Literature reviews are ubiquitous in academic journals, scholarly reports, and social work education. Students taking social work courses throughout the curriculum, including Human Behavior and the Social Environment, Practice, Policy, and Research classes, are frequently asked to write literature reviews for a variety of reasons. Literature reviews are often done within the context of writing a paper and sometimes done as a mini-assignment, perhaps setting the frame for a broader paper, exposing students to the breadth of information available on a topic area, or demonstrating skills in critical thinking and writing ability.
How to write a research paper What is a literature review The literature review is a written overview of major writings and other sources on a selected topic.
Sources covered in the review may include scholarly journal articles, books, government reports, Web sites, etc. The literature review provides a description, summary and evaluation of each source.
It is usually presented as a distinct section of a graduate thesis or dissertation.
Purpose of the literature review The purpose of the literature review is to provide a critical written account of the current state of research on a selected topic: Identifies areas of prior scholarship Places each source in the context of its contribution to the understanding of the specific issue, area of research, or theory under review.
Describes the relationship of each source to the others that you have selected Identifies new ways to interpret, and shed light on any gaps in, previous research Points the way forward for further research.
Components of the literature review The literature review should include the following: Objective of the literature review Overview of the subject under consideration.
Clear categorization of sources selected into those in support of your particular position, those opposed, and those offering completely different arguments.
Discussion of both the distinctiveness of each source and its similarities with the others. Steps in the literature review process Preparation of a literature review may be divided into four steps: Define your subject and the scope of the review.
Search the library catalogue, subject specific databases and other search tools to find sources that are relevant to your topic. Read and evaluate the sources and to determine their suitability to the understanding of topic at hand see the Evaluating sources section.
Analyse, interpret and discuss the findings and conclusions of the sources you selected.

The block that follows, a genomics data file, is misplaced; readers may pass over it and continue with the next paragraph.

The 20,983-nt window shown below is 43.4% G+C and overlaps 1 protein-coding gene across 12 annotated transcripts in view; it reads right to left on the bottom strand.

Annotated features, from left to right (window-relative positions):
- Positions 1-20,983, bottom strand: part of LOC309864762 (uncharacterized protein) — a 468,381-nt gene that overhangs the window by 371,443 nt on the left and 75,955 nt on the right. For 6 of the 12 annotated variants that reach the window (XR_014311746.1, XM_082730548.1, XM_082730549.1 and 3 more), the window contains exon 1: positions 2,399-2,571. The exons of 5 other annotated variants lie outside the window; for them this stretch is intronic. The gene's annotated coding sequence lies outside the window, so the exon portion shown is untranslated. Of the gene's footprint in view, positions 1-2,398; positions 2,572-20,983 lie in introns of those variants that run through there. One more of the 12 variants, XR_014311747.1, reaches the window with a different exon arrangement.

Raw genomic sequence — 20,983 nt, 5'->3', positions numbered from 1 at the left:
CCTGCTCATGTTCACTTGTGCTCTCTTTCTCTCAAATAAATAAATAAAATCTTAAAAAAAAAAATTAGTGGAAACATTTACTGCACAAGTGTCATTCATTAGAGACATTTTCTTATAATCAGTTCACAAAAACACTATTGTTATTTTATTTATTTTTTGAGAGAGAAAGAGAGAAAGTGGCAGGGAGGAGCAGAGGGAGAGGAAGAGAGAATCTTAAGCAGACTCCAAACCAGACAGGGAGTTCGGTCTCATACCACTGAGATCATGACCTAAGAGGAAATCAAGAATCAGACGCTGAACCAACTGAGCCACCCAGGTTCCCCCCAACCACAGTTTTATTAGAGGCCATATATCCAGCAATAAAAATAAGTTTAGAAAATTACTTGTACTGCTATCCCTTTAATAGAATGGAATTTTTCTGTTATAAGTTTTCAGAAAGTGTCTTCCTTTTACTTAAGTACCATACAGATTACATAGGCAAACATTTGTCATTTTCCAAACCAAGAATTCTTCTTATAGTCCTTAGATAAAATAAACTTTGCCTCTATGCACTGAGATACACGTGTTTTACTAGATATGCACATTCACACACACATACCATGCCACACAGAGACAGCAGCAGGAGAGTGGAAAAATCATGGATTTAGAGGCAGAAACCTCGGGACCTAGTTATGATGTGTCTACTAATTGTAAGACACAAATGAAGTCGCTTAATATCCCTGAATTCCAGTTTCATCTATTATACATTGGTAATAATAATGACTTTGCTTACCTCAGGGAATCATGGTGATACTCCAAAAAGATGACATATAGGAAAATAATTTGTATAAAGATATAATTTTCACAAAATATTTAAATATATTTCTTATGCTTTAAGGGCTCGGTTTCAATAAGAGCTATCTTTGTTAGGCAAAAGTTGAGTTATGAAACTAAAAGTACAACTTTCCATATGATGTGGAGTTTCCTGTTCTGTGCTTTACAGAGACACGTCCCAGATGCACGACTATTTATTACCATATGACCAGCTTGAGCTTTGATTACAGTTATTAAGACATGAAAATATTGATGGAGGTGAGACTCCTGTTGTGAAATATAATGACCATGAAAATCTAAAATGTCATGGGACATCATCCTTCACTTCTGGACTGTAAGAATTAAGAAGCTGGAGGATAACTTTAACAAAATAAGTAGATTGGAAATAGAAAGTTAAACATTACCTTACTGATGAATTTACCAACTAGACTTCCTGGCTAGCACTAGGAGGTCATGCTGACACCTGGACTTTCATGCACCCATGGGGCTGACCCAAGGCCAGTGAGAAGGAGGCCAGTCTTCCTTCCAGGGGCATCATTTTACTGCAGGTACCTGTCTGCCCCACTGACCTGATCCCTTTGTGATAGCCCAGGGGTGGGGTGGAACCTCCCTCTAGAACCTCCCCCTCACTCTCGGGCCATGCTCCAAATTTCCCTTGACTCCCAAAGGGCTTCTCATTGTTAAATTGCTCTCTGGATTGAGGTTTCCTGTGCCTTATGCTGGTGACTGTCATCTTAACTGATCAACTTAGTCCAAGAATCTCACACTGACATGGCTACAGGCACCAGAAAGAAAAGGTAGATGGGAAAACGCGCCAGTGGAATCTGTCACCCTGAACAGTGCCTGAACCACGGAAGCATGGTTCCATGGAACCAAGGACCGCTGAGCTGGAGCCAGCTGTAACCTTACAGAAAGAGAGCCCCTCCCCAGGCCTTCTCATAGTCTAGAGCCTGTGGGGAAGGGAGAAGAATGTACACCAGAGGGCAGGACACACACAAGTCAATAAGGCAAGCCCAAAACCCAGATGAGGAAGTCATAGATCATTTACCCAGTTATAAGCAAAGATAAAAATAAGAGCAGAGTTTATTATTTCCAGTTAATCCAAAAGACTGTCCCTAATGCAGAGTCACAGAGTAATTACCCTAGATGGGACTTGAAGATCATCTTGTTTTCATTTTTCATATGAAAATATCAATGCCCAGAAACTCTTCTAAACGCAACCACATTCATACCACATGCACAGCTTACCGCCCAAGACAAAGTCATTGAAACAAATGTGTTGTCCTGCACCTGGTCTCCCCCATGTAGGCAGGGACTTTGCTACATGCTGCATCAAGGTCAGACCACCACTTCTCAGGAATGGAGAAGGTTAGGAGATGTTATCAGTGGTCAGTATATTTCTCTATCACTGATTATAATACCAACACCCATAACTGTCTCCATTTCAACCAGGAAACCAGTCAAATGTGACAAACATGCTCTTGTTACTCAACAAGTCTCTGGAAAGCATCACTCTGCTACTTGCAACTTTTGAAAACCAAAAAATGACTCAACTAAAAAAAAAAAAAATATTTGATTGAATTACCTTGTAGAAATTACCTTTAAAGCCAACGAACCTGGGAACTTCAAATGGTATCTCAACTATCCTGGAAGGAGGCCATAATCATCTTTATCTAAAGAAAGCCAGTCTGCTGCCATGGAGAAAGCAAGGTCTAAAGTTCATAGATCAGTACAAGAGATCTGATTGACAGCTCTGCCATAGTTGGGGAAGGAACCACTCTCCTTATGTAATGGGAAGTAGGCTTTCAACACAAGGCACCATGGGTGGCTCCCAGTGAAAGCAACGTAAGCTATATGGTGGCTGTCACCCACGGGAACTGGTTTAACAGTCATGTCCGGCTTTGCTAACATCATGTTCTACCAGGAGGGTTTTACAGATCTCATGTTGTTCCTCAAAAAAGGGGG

Evaluating sources In assessing each source, consideration should be given to: What is the author's expertise in this particular field of study credentials? Are the author's arguments supported by empirical evidence e. Is the author's perspective too biased in one direction or are opposing studies and viewpoints also considered?
Does the selected source contribute to a more profound understanding of the subject? Examples of a published literature review Literature reviews are often published as scholarly articles, books, and reports.
Here is an example of a recent literature review published as a scholarly journal article: Critical race theory in education: A review of past literature and a look to the future. Qualitative Inquiry, 21 3 Link to the article Additional sources on writing literature reviews Further information on the literature review process may be found below:Keywords: bias, qualitative research, quantitative research, research methods, resisting reader, systematic review, textual practices Introduction Even the most casual review of the health and social sciences literature over the last decade will show the growing interest in systematic reviews of research.
A systematic review to examine the relationship of anxiety and depression to did literature review for PhD study The research to be undertaken as a component of the fellowship will help to build on this as yet inconclusive evidence to.
What is a literature review The literature review is a written overview of major writings and other sources on a selected topic. Sources covered in the review may include scholarly journal articles, books, government reports, Web sites, etc. Research Writing: How to Do a Literature Review. Learn how to write a strong literature review with this course designed for research students, at any level, in any discipline.
In this systematic review and meta-analysis we searched MEDLINE, Embase, CINAHL+, POPLINE, Africa-wide Information, Global Health, Web of Science, and the Cochrane Library and WHO databases for studies measuring prevalence of HCV and HIV, published between Jan 1, , and Jan 28, A literature review surveys books, scholarly articles, and any other sources relevant to a particular issue, area of research, or theory, and by so doing, provides a description, summary, and critical evaluation of these works in .